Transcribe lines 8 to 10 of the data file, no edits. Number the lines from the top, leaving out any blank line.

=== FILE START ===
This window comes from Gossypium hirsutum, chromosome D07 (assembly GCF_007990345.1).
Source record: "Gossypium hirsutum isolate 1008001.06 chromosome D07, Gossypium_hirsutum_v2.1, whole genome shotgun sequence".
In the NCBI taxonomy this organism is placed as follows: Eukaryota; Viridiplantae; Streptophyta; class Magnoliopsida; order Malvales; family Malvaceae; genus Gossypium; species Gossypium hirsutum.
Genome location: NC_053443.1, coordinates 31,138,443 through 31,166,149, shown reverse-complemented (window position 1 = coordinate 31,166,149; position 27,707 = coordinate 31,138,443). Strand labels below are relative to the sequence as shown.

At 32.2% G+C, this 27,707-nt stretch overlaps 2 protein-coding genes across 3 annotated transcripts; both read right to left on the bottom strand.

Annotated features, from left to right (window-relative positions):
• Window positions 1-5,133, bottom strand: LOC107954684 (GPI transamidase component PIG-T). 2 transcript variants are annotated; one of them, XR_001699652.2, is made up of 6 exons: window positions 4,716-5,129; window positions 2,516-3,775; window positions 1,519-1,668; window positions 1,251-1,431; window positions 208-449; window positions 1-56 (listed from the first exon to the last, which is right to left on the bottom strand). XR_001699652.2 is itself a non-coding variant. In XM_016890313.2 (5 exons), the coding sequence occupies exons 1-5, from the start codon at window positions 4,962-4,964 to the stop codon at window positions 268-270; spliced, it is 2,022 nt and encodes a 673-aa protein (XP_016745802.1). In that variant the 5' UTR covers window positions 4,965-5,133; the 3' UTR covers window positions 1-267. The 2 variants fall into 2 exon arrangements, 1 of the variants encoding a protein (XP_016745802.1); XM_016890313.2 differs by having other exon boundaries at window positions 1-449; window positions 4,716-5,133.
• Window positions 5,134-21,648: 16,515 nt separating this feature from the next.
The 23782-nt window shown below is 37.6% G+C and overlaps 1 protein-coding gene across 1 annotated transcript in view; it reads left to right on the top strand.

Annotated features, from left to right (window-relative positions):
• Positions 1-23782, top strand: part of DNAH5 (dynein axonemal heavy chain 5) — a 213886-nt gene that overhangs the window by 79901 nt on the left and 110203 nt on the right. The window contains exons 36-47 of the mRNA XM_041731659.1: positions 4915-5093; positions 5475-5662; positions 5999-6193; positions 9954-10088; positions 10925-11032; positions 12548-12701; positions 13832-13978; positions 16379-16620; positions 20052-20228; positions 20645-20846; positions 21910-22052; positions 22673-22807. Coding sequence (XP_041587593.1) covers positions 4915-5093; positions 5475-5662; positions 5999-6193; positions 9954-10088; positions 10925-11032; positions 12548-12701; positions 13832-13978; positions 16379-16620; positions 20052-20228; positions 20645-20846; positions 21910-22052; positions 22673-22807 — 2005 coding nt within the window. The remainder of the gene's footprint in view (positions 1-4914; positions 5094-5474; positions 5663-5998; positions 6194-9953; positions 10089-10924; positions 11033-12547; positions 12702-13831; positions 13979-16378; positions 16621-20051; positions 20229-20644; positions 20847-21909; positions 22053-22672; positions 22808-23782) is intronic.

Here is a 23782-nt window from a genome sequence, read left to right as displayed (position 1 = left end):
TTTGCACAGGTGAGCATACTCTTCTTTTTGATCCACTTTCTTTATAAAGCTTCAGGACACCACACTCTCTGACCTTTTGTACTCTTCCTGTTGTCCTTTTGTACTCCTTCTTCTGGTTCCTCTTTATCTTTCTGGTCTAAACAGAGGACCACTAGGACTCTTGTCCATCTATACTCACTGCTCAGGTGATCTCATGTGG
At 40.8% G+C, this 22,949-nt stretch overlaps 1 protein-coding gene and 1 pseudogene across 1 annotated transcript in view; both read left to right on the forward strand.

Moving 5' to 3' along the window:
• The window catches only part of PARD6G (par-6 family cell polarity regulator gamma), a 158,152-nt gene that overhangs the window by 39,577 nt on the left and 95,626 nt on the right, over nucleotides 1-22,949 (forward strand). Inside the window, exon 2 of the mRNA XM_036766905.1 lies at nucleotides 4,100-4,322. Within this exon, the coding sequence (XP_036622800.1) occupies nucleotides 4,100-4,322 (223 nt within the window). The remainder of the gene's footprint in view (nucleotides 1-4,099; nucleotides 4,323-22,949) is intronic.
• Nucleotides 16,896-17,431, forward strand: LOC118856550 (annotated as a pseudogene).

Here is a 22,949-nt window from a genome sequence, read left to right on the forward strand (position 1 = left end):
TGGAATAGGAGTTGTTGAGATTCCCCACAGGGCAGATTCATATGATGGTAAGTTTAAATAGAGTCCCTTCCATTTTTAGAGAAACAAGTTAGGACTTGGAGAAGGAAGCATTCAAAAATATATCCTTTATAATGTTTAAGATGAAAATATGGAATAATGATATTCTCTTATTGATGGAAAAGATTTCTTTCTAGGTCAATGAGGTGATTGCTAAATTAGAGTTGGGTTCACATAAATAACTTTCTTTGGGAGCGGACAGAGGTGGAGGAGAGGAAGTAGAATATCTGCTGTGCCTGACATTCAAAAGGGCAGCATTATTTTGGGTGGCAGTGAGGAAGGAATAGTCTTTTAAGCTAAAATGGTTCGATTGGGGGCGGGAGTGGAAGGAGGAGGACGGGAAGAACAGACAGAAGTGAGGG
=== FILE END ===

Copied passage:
• Window positions 5,134-21,648: 16,515 nt separating this feature from the next.
The 23782-nt window shown below is 37.6% G+C and overlaps 1 protein-coding gene across 1 annotated transcript in view; it reads left to right on the top strand.

Annotated features, from left to right (window-relative positions):